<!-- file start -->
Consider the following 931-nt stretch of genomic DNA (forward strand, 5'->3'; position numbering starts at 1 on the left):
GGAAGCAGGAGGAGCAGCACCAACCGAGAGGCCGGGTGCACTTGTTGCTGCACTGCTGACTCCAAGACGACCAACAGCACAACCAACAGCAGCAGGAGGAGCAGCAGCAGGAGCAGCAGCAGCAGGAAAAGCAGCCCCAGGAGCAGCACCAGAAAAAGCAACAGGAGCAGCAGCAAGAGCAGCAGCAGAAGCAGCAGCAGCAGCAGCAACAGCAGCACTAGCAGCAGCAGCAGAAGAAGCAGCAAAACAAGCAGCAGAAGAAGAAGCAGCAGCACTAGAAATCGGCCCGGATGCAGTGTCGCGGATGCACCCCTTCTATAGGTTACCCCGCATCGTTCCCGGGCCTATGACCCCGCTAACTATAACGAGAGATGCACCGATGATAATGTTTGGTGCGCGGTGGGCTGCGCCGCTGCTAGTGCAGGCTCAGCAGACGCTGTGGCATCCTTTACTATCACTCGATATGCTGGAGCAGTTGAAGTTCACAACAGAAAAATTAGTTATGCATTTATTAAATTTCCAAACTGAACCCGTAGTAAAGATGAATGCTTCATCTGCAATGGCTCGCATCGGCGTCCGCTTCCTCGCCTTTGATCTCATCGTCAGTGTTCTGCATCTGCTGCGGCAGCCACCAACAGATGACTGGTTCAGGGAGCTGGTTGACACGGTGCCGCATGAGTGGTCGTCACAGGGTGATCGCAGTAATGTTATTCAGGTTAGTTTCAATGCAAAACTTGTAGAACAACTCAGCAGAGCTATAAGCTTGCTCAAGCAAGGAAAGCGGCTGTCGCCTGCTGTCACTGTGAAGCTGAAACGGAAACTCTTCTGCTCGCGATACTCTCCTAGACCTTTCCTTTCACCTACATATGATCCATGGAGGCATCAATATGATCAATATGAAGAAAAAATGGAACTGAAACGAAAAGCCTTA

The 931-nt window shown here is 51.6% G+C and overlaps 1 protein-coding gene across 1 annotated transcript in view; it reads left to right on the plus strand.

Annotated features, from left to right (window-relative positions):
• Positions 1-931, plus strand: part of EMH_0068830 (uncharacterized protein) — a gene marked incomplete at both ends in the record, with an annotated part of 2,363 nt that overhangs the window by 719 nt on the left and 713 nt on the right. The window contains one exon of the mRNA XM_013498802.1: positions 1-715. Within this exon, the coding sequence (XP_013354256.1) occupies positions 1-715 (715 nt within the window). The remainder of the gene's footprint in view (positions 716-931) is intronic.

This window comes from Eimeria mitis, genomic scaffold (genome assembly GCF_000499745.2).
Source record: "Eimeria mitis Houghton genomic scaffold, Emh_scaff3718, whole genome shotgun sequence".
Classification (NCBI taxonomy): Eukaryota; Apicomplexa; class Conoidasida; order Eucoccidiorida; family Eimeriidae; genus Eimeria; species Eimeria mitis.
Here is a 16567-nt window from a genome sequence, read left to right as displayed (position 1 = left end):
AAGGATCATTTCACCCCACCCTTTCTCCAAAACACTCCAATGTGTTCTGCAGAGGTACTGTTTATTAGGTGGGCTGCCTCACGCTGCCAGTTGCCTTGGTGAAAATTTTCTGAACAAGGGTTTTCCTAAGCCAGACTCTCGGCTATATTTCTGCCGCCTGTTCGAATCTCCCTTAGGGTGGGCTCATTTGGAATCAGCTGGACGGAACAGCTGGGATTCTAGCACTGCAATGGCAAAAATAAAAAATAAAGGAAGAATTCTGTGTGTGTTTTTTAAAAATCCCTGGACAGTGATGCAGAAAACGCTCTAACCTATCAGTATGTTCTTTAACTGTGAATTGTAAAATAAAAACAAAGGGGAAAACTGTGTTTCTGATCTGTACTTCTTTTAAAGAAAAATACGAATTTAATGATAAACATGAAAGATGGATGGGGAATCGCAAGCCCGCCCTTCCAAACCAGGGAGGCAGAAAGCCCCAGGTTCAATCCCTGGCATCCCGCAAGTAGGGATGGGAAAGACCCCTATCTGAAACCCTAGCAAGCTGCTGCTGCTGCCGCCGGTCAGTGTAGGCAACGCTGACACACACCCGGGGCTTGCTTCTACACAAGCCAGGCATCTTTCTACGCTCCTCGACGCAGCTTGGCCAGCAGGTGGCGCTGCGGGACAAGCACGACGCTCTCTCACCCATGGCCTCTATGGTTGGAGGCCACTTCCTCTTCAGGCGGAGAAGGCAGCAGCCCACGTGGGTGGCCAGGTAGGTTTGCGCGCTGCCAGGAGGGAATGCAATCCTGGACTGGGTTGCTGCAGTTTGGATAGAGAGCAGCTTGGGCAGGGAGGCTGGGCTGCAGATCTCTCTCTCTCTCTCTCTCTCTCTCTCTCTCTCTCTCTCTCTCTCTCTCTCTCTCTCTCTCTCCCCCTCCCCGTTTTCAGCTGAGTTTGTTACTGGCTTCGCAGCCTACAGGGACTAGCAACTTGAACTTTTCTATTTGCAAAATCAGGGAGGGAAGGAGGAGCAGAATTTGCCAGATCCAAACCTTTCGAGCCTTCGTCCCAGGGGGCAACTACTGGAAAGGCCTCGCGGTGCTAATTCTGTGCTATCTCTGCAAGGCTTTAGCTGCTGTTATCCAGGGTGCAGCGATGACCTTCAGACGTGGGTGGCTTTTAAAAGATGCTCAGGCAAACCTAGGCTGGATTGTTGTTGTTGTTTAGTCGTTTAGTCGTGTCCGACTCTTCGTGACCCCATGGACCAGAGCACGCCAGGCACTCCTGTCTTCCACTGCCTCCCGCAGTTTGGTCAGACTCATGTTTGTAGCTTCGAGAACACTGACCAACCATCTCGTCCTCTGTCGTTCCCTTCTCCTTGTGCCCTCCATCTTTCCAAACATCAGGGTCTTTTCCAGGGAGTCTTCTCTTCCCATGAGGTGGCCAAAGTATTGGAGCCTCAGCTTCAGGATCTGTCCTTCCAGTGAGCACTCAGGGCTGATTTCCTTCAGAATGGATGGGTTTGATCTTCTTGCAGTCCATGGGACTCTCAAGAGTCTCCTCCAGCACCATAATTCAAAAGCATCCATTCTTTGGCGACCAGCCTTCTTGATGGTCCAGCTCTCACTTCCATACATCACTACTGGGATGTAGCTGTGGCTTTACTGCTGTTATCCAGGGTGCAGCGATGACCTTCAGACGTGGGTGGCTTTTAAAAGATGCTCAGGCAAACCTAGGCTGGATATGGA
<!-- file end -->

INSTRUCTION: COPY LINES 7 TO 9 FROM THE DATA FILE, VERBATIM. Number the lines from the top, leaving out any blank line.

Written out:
Source record: "Eimeria mitis Houghton genomic scaffold, Emh_scaff3718, whole genome shotgun sequence".
Classification (NCBI taxonomy): Eukaryota; Apicomplexa; class Conoidasida; order Eucoccidiorida; family Eimeriidae; genus Eimeria; species Eimeria mitis.
Here is a 16567-nt window from a genome sequence, read left to right as displayed (position 1 = left end):